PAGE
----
Montessori Lessons

This page offers information about some of the materials used in the Montessori classroom and the activities in which your child will be involved. Young children classify the input to their senses from the world around them every minute of the day. The Montessori Materials help them to gain a deeper understanding of these impressions. By manipulating the materials a child gains a deeper insight into the nature of the lesson. Be sure to click on the topic buttons below to see samples of the learning materials.

Maria Montessori calls these materials “Materialized Abstractions.”


“There is nothing in the intellect which was not first in some way in the senses” -Aristotle

Young children classify the impressions they get of the world around them every minute of the day. The Montessori Materials help them to gain a deeper understanding of these impressions. An abstract idea that appears in the human brain appears only in direct physical contact with materials. By touching the material, it gets settled in the “muscle mind”, giving the child the possibilities of a deeper understanding of it. Maria Montessori calls these materials “Materialized Abstractions”.

Ten pink wooden cubes which range from a large cube (1 cubic decimeter) to a very small cube (1 cubic centimeter) make up the pink tower.  Children learn to see and feel the concept of decreasing size in three dimensions.  Often a child will experiment with alternate ways to assemble this work.

The Brown Stair and the Red Rods

Similar in concept to the pink tower, the brown stair and the red rods demonstrate more sophisticated concepts of size and dimension.

The Brown or Broad Stairs are ten wooden prisms increasing in square cross-section by one centimeter.
The Red Rods (which vary in length from 10 cm to 1 meter) require the child to align one end of each rod to see how each rod increases in size. Here the child begins to see the concept of unit measurement as each rod increases by the length of the smallest rod.
Knobbed Cylinders - A familiar sight in any Montessori early childhood classroom is the knobbed cylinders.  There are four different sets of knobbed cylinders, each varying in dimensional characteristics.  The child learns to discern between subtle variations in width, breadth, depth and height by removing the cylinders and replacing them in the proper slots. This activity provides a clear example of  the concept of control of error.  If the child places any cylinder in the wrong slot, it will be impossible to complete the task without correcting his mistake.  The knobs require small muscle coordination similar to the skill of holding a pencil.
Knobless Cylinders - Like the knobbed cylinders, the knobless cylinders challenge the child to differentiate objects of increasing dimension.  Four sets of knobless cylinders provide the child with different dimensions to evaluate.  These cylinders are more challenging and abstract than the knobbed cylinders.  The control of error is reduced since the child does not have individual slots to insert each cylinder.  He must determine the correct pattern solely through comparison.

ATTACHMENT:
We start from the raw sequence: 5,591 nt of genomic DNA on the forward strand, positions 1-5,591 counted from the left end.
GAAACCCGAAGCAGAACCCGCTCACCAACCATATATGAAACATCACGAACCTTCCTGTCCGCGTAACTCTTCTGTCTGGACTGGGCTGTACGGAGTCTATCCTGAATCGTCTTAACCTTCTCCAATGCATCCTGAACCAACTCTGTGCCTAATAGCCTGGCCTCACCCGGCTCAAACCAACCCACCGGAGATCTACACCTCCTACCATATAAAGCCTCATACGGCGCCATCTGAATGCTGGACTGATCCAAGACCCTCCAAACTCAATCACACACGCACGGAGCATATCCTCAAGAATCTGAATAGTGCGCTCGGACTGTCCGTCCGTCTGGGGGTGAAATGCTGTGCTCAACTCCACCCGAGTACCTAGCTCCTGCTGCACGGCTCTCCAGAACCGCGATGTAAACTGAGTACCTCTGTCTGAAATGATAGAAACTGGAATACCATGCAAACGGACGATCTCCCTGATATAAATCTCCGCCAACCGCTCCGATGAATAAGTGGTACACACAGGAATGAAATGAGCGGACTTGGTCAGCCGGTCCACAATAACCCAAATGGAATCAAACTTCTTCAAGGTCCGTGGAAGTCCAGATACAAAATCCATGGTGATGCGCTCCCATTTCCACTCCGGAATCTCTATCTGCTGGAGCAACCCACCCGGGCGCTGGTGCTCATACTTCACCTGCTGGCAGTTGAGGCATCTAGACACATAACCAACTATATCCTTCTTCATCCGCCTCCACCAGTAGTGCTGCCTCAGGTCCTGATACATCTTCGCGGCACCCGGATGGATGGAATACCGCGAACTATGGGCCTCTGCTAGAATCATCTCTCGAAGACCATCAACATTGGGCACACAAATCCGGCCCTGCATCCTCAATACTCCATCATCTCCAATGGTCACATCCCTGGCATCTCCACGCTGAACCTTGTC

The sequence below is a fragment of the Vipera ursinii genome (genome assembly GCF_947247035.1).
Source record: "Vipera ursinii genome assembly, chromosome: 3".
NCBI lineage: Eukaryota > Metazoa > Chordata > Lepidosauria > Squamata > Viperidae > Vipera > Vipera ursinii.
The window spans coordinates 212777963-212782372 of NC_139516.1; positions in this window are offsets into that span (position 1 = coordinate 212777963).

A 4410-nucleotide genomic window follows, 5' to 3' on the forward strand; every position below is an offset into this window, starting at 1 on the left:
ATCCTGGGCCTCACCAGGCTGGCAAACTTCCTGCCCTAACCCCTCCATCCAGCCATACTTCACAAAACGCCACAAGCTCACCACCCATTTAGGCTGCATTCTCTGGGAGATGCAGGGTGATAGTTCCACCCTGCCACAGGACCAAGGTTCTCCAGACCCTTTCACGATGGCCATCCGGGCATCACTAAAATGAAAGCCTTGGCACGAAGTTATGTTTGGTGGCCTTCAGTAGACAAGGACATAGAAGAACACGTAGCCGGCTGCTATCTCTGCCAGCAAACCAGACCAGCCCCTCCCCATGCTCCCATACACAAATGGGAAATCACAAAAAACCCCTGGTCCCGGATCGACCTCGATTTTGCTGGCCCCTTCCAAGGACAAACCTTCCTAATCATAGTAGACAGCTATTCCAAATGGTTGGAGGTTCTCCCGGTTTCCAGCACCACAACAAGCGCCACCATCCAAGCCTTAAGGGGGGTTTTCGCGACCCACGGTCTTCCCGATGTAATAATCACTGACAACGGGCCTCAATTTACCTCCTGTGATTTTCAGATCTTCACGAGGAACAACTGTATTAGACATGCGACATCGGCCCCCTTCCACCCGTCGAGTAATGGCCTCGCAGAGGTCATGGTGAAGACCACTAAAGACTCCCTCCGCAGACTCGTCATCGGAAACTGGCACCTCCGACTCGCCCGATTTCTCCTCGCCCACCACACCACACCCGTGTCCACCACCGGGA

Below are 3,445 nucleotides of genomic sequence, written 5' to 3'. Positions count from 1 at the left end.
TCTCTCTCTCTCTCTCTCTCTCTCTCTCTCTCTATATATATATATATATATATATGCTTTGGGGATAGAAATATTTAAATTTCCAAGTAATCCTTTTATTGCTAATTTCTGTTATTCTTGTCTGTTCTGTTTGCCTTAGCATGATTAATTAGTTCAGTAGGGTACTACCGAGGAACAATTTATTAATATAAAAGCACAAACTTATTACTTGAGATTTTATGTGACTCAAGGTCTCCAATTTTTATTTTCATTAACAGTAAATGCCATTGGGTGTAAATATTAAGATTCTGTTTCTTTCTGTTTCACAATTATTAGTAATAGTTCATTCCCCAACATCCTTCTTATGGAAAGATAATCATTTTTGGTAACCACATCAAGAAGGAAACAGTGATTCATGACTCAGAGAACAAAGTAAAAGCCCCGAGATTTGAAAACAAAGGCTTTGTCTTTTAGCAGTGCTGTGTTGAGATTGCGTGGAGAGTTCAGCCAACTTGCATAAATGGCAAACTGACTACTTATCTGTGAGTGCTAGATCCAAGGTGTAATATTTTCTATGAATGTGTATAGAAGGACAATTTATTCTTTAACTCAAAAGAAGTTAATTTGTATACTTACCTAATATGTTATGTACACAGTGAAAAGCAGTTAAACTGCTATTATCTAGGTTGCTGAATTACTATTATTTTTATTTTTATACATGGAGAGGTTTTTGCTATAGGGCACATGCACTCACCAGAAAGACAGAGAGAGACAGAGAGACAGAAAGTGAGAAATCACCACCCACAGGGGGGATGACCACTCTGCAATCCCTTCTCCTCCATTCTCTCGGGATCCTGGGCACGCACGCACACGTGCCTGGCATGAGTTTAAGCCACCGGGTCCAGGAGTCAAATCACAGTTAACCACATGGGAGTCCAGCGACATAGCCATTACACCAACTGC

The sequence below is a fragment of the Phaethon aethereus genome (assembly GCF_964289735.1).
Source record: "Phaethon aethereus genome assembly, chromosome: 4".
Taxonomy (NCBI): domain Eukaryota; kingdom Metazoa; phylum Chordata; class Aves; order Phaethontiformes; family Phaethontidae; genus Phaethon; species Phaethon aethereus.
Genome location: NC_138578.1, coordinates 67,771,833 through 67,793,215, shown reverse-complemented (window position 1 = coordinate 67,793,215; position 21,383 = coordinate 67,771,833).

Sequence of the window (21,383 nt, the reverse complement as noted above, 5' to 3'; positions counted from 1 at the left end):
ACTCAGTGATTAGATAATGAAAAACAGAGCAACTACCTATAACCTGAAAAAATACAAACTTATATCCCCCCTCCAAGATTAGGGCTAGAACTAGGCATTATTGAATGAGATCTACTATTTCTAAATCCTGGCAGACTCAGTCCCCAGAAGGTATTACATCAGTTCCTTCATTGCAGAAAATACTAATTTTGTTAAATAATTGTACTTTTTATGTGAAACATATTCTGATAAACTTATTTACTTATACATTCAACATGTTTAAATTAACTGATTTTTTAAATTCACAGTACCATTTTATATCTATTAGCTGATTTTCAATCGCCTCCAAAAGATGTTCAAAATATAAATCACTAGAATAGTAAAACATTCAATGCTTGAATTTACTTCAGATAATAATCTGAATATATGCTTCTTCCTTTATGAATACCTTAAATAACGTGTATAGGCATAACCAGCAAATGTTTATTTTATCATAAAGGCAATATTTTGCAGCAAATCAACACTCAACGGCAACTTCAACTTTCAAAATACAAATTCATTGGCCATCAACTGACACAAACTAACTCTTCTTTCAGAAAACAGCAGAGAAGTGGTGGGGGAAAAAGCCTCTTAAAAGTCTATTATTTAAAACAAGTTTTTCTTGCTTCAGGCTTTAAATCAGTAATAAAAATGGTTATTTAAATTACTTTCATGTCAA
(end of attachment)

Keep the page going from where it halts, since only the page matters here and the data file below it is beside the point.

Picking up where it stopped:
Color Tablets - Introduces color and refines the chromatic sense. This work begins with simple matching to the grading of shades dark to light in nine different color.
The Sense of Touch - Rough and Smooth boards and gradation tablets of sandpaper prepare the child’s sense of touch. The fabric box is a wooden box containing matching swatches of a selection of different fabrics. Experimentations with these fabric samples stimulate the child’s interest in texture in the environment, particularly of different fabrics.
Baric Tablets - A boxes with 3 sets of wooden tablets made from different types of timber which vary in terms of weight. This stimulates the child’s interest and awareness in weight difference.
Thermic Sense (temperature) - A wooden box containing two tablets each made of felt, wood, steel and slate. This activity enables the child to become aware of the differences in the tactile temperature of materials with different thermal conductivity in our environment.
Sound Cylinders - Building auditory skills is an integral part of the Montessori curriculum.  The sound cylinders come in two sets of six hollow cylinders that are color coded blue and red.  The child chooses a blue cylinder and tries to match the sound it makes with one of the red cylinders.  The materials inside the cylinders are chosen to make louder or softer noises when shaken.  By using the sound cylinders, children learn to distinguish subtle changes in volume.

Binomial & Trinomial Cube

Exploration and visual discrimination of color and form as well as indirect preparation for algebra takes place with these exercises. Although children are not yet ready to learn algebraic equations, they can see through this set of three dimensional blocks what happens when this equation is solved.  Although this activity is much more abstract and complex than some of the earlier activities, it too has a color coded control of error to allow the child to correct her own mistakes in assembling the cube.

Binomial cube is contained in a wooden box with 8 wooden cubes and prisms painted red, blue and black. The binomial cube introduces in a simple geometric set of blocks, the algebraic equation (a+b) squared.
Trinomial cube is contained in a wooden box with 27 cubes and prisms painted red, blue, yellow and black.  The algebraic equation (a+b+c) squared.
The beginning of the introduction of geometry is a wooden cabinet containing 6 trays of 4 to 6 different geometrical knobbed insets & 3 sets of Geometric cards. Introduces the child to regular, flat, geometric shapes. It also develops an awareness of shapes in the environment as well as learning the vocabulary of different shapes
Constructive TrianglesThis material gives the child a practical experience with plane geometry and is a preparation for future work in math.